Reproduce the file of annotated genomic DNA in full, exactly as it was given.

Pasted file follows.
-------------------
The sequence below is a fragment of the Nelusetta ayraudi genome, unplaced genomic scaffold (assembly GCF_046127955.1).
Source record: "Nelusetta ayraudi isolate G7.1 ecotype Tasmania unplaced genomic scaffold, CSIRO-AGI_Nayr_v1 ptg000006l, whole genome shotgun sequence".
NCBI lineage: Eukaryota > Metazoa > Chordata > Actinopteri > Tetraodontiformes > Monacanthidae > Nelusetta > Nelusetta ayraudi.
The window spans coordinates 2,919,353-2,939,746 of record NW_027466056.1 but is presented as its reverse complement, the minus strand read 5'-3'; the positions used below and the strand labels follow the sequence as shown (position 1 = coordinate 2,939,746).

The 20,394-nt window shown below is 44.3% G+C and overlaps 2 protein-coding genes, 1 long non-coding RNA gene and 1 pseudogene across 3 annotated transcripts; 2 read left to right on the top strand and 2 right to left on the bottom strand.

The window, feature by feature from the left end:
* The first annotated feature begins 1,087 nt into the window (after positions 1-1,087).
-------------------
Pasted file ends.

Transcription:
The sequence below is a fragment of the Nelusetta ayraudi genome, unplaced genomic scaffold (assembly GCF_046127955.1).
Source record: "Nelusetta ayraudi isolate G7.1 ecotype Tasmania unplaced genomic scaffold, CSIRO-AGI_Nayr_v1 ptg000006l, whole genome shotgun sequence".
NCBI lineage: Eukaryota > Metazoa > Chordata > Actinopteri > Tetraodontiformes > Monacanthidae > Nelusetta > Nelusetta ayraudi.
The window spans coordinates 2,919,353-2,939,746 of record NW_027466056.1 but is presented as its reverse complement, the minus strand read 5'-3'; the positions used below and the strand labels follow the sequence as shown (position 1 = coordinate 2,939,746).

The 20,394-nt window shown below is 44.3% G+C and overlaps 2 protein-coding genes, 1 long non-coding RNA gene and 1 pseudogene across 3 annotated transcripts; 2 read left to right on the top strand and 2 right to left on the bottom strand.

The window, feature by feature from the left end:
* The first annotated feature begins 1,087 nt into the window (after positions 1-1,087).